Fracture of the Distal Shaft of the Humerus
I’m Ed Smith, a bone injury lawyer in Sacramento. Anyone who has fallen knows that there is an instinct to extend the hand to protect the body from impact. This is one of the most common ways that people can fracture the distal shaft of their humerus, also called a fracture of the distal third. This traumatic injury can be sustained in an auto accident as well.
What is a Fracture of the Distal Shaft of the Humerus?
The distal shaft of the humerus is the bottom part of the humerus that connects the elbow to the long bone of the arm. Above the distal shaft of the humerus is the midshaft, neck, and head of the humerus where it connects to the shoulder joint.
Humeral Distal Shaft Fracture: Mechanism of Injury
Because this is a relatively thick part of the humerus, a fracture in the distal third is not very common. When people think that trauma is impending, they will often extend their hand to protect themselves from chest trauma to the vital organs. In an auto accident, this happens when people extend their arms against the dashboard or steering wheel. If the elbow is braced, the force causes the ulna to impact the elbow where the distal third of the humerus meets the elbow. This fractures the distal humerus.
A fracture of the distal third of the humerus could show up with elbow and hand fractures depending on the nature of the injury. Regardless, imaging using x-rays will be required to evaluate the fracture. If the bone fragments are still in alignment, the entire arm will receive a cast. This will remain in place for several weeks as the bones heal. A displaced fracture will require surgery.
Distal Humerus Shaft Fracture Complications
The most notable complications arise when surgery is required. Some patients could develop an infection after the surgical procedure. This infection will require antibiotics to remove the pathogen from the fracture site. This is most common if screws or plates are required to place the bones in proper alignment.
Other Structures at Risk
Because the distal third of the humerus is near the ulna, the ulnar nerve is the most likely structure to be injured in this accident. The ulnar nerve provides motor and sensory function to the arm and hand. If this is damaged, patients may have trouble moving their arm in certain directions or lose sensation along parts of their arm and hand. Rehabilitation of this peripheral nerve injury may be needed to prevent this injury from becoming permanent.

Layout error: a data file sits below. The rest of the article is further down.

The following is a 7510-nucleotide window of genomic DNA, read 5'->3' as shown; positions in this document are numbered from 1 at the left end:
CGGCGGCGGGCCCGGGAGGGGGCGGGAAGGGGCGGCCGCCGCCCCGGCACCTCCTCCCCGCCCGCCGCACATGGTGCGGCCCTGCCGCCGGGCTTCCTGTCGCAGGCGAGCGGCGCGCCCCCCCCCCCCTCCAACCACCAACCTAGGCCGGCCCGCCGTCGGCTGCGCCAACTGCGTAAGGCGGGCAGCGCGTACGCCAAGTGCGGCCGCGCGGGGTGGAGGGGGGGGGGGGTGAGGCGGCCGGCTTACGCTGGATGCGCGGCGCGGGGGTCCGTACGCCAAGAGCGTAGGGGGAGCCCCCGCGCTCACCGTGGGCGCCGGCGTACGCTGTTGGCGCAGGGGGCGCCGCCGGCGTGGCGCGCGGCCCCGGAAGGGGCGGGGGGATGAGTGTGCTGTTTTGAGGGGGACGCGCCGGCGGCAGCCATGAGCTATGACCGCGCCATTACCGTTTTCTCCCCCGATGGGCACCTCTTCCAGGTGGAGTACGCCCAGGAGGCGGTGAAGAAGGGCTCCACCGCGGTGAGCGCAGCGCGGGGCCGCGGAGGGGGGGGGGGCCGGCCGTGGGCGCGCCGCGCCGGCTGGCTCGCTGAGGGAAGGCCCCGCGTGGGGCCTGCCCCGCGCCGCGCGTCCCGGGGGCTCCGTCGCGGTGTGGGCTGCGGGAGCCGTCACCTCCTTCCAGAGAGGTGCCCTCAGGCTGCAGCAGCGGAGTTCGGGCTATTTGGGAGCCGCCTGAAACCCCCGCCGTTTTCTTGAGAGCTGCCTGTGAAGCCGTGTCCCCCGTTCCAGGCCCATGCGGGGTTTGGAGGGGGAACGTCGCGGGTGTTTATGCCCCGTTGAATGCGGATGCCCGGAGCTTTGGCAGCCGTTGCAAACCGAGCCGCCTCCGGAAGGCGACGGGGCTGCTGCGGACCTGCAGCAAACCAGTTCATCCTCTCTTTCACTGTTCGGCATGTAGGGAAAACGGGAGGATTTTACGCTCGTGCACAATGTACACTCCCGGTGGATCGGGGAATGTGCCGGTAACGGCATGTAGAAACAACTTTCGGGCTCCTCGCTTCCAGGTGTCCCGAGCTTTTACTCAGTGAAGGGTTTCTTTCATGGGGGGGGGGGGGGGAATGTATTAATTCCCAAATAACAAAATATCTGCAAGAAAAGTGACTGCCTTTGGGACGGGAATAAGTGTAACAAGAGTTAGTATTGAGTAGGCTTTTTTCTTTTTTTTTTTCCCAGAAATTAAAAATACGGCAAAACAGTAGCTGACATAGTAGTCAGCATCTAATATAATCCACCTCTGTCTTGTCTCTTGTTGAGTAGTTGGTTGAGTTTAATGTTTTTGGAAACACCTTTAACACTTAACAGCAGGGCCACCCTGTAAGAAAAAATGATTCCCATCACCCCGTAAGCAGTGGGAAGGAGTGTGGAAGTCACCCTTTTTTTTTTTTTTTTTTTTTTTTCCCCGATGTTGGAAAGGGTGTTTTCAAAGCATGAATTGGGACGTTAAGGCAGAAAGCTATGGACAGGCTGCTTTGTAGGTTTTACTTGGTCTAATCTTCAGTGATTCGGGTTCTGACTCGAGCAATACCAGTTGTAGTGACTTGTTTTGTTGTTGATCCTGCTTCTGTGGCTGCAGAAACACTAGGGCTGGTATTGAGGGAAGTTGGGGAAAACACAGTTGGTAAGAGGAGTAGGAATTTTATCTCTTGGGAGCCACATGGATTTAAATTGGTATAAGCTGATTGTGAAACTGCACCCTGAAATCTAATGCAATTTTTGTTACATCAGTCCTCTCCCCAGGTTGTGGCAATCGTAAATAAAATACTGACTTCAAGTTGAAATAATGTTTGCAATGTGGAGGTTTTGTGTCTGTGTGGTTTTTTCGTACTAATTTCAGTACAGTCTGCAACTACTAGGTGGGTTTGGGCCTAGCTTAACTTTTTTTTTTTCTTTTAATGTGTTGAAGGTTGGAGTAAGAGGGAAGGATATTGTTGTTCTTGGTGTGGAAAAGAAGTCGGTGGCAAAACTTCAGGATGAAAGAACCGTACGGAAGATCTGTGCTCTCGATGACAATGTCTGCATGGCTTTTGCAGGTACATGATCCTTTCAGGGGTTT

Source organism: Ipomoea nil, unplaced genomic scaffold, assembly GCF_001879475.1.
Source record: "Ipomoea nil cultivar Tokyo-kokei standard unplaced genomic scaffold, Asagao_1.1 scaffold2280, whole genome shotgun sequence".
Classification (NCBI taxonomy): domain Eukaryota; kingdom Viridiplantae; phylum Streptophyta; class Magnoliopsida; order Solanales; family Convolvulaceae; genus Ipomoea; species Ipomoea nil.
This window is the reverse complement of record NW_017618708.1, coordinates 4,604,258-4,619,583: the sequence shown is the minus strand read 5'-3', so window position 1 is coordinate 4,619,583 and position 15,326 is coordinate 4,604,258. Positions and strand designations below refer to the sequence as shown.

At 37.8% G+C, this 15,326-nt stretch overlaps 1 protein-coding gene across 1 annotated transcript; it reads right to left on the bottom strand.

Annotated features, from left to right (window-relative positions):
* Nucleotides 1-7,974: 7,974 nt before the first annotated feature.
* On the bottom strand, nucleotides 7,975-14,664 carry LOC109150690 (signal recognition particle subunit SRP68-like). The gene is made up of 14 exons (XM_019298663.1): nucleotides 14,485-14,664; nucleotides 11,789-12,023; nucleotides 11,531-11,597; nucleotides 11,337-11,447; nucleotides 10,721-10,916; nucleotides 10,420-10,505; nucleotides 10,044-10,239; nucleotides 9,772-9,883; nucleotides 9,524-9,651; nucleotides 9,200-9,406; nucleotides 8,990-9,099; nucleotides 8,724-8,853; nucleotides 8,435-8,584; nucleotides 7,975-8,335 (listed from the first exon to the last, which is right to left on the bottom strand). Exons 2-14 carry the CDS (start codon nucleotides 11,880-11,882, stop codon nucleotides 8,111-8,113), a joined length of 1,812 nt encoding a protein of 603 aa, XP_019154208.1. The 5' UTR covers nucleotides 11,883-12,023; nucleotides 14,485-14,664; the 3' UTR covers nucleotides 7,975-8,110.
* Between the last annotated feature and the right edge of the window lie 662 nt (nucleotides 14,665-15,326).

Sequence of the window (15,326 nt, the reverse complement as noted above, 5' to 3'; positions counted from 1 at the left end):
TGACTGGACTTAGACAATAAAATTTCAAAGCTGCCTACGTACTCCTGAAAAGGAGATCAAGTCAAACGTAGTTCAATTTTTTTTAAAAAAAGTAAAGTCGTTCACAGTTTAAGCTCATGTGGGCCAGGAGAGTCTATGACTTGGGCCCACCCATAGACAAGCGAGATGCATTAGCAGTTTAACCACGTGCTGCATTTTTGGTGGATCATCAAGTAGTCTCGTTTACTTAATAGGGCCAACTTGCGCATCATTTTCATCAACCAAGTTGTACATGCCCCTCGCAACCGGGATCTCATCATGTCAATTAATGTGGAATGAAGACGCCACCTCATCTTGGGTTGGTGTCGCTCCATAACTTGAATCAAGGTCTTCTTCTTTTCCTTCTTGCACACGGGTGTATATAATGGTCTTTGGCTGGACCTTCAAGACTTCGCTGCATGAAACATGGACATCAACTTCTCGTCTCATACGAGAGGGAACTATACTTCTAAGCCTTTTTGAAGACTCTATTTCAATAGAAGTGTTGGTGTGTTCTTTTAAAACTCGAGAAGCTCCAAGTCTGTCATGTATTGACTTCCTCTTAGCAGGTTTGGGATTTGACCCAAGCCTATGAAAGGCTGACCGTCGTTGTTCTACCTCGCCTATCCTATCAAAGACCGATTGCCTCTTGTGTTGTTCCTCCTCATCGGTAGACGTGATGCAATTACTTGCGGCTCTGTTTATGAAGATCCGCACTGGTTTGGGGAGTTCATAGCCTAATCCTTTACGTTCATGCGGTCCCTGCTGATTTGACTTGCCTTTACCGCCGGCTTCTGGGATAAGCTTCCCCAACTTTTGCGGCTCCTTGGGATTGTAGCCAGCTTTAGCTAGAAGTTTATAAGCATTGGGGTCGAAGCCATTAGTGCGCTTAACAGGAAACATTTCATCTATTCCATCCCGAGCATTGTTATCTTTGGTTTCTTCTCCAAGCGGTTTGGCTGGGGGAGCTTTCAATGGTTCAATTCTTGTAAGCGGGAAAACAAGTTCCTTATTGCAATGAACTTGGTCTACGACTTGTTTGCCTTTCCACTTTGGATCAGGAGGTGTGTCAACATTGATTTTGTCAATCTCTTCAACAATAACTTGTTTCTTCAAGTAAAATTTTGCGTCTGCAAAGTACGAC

The differential diagnosis for this kind of injury includes:
- Fracture of the shaft of the humerus
- Fracture of the humeral neck
- Fracture of the humeral head
- Elbow dislocation
- Fracture of either the radius or the ulna
Prognosis of Distal Humeral Shaft Fractures
If this fracture does not have any damage to associated structures or require surgery, the patient will need a long cast. It will stay in place for several weeks and the patient may feel stiff when the cast comes off. Regardless, the prognosis is excellent. If there are other structures that are damaged, the prognosis should be discussed with a medical professional.
A displaced fracture or a fracture that damages other structures will require surgery. Screws and plates will be used to place the bones back in proper position.
Bone Fracture Lawyers in Sacramento
I’m Ed Smith, a bone fracture lawyer in Sacramento. Bone fractures are common in car accidents and anyone with an injury should contact my office at (916) 921-6400 for friendly, free advice. My toll-free line is available at (800) 404-5400.
I am member of the Million Dollar Advocates Forum in the state of California. As some of the top-trial lawyers in the country, we have won multiple million-dollar settlements for past customers.
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